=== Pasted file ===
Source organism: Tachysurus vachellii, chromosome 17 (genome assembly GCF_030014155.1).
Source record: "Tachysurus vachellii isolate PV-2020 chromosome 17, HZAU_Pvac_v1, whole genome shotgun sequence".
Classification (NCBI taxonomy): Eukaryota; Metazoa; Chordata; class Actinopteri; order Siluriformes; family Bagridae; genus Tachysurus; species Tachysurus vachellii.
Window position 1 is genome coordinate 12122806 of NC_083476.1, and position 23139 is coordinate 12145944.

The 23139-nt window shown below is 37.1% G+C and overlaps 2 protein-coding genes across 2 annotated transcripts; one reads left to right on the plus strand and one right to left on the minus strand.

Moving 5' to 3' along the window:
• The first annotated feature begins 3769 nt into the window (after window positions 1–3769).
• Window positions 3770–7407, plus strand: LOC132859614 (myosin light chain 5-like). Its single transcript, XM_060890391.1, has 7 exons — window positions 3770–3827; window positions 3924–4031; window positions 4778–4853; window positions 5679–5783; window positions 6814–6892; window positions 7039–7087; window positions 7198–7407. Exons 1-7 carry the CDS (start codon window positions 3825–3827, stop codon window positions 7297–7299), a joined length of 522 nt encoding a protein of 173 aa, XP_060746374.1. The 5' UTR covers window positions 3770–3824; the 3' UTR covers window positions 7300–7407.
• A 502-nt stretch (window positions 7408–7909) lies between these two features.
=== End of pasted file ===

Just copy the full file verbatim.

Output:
Source organism: Tachysurus vachellii, chromosome 17 (genome assembly GCF_030014155.1).
Source record: "Tachysurus vachellii isolate PV-2020 chromosome 17, HZAU_Pvac_v1, whole genome shotgun sequence".
Classification (NCBI taxonomy): Eukaryota; Metazoa; Chordata; class Actinopteri; order Siluriformes; family Bagridae; genus Tachysurus; species Tachysurus vachellii.
Window position 1 is genome coordinate 12122806 of NC_083476.1, and position 23139 is coordinate 12145944.

The 23139-nt window shown below is 37.1% G+C and overlaps 2 protein-coding genes across 2 annotated transcripts; one reads left to right on the plus strand and one right to left on the minus strand.

Moving 5' to 3' along the window:
• The first annotated feature begins 3769 nt into the window (after window positions 1–3769).
• Window positions 3770–7407, plus strand: LOC132859614 (myosin light chain 5-like). Its single transcript, XM_060890391.1, has 7 exons — window positions 3770–3827; window positions 3924–4031; window positions 4778–4853; window positions 5679–5783; window positions 6814–6892; window positions 7039–7087; window positions 7198–7407. Exons 1-7 carry the CDS (start codon window positions 3825–3827, stop codon window positions 7297–7299), a joined length of 522 nt encoding a protein of 173 aa, XP_060746374.1. The 5' UTR covers window positions 3770–3824; the 3' UTR covers window positions 7300–7407.
• A 502-nt stretch (window positions 7408–7909) lies between these two features.